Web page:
UK house prices predicted not to reach their 2007 peak until 2019

Alex Johnson

dc3cf7d4649b299b45a552daebc248bf2c2913f0 300x281 UK house prices predicted not to reach their 2007 peak until 2019UK house prices will not reach their 2007 peak until 2019, according to Knight Frank which also predicts that UK housing transactions will drop 2% in 2013.

Gráinne Gilmore, Head of Knight Frank’s UK Residential Research, said transaction levels had roughly halved since the last market peak in 2007, and are 35% below the 20 year average as first-time buyers and those further up the housing ladder struggle with tighter mortgage lending rules.

“Some five years after the start of the financial crisis, the housing sector in the UK still does not bear the hallmarks of a fully functioning market,” she said. “House prices have been flat or modestly declining across the UK since 2010. The fundamentals suggest that a further correction in prices is needed as the relationship between average earnings and average house prices is well above the long-term average. First-time buyers without a 25% deposit find it hard to climb onto the housing ladder at all, although some government initiatives such as Firstbuy and NewBuy have tried to open up the market to those with more modest deposits.

“We do not see average prices reaching their 2007 peak again until 2019, which would mark the longest period between price peaks in more than 60 years. Once inflation is stripped out, average UK house prices are unlikely to hit 2007 levels again in real terms until 2031.”

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  • Joginder Singh

    House prices not to reach their 2007 untill 2019…..I was hoping that the unsustainable and overinfliated house prices would continue to bomb for a lot longer than that especially when you consider that you are paying over the top prices for cramped boxes with tiny plots of land

  • Alex_Cheshire

    Prices need to drop further. The unsustainable house price boom got us into the mess we are in. The average house price should be no more the four time the national average income.

  • Rob Jinman

    It’s utterly ridiculous that they are trying to prop up housing prices with government guaranteed (read tax-payer guaranteed) loans and artificially low interest rates. It is precisely this that got us into this mess. When are politicians going to realise that attaching higher price tags to our assets doesn’t make us richer? Bidding up the cost of housing just makes them less affordable; we need house prices to come down.

    It seems that all the government can do when they interfere in the economy is create bubbles: first the stock market bubble, then the housing bubble, and then the bond market bubble. And don’t forget the gigantic higher education bubble.

    We should have had a very deep and severe recession in 2008 and let free-market forces rebalance the economy, but instead the government and central bank re-inflated the bubbles by distorting the loan market further and by using “quantitative easing” (inflation) — thereby postponing the recession with precisely the policies that created it!

    It seems these left-wing economists are so delusional, they think they can employ their Keynesian wizardry to solve all our economic problems without us having to endure the consequences of decades of overconsumption and underproduction. They’re living a complete fantasy, but hey I guess it wins them votes. Ed Milliband now wants to raise minimum wage to around £8 **in a recession**. I was thinking, why doesn’t he raise it to £30, then we’d all be rich! The stupidity of our leaders is mind boggling.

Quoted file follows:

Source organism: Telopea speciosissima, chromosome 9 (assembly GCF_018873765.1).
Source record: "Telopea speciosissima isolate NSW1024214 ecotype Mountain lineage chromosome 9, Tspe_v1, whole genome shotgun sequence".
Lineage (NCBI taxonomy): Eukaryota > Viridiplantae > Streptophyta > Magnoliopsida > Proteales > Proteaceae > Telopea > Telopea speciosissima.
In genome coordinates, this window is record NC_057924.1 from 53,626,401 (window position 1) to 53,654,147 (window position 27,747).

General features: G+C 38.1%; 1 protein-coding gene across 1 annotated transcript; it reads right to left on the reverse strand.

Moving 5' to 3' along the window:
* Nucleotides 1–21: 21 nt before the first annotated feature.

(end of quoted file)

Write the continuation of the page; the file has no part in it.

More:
• TedMuller

    Talking up the market Knight Frank! I’d suggest a more sensible prediction would be house prices fall to their 1998 peak due to Britain’s banking led crashed economy.

  • kp456

    With the value of money and how hard you have to work nowadays is a young person of skilled labour who can actually afford to buy a house in the UK actually likely to want to buy one, or would they be more likely to move abroad to a work based economy?

  • derekcolman

    Prices should never rise to the 2007 levels in the foreseeable future. That level was an artificial bubble created by the unsustainable supply of easy credit, which eventually made all the banks go bust, and plunged the whole world into recession. After the bubble burst, prices should have plummeted down to way below half as they did in the previous bubble. However, this time a new bubble has arisen which is still keeping house prices way above their true values. This is the buy-to-let bubble which is riding on the back of low interest rates. At present bricks and mortar offer a much better return on investment than savings accounts, pension schemes, or shares etc. and consequently there is no shortage of people willing to outbid each other to get their hands on rentable property. They have a ready market of people who can not get a mortgage, and councils willing to pay any amount in housing benefits. As a result, houses are still greatly over priced, and the sales market is practically stagnant. That’s the reason banks won’t lend more than 75% or less of a house’s price. That is the level of price drop they expect when this bubble bursts.

  • Roger That

    Less than 1% of the houses in the UK are properly constructed, nor made to run efficiently/cheaply to last over 200 years. Not good enough to hand down to the next generation half of em. And as every modern war proves, the big cities get hit the worst in a war.

  • WhistlingNeil

    “UK house prices will not reach their 2007 peak until 2019″


  • dalai loafer

    Never, ever borrow money at interest to purchase a depreciating asset.

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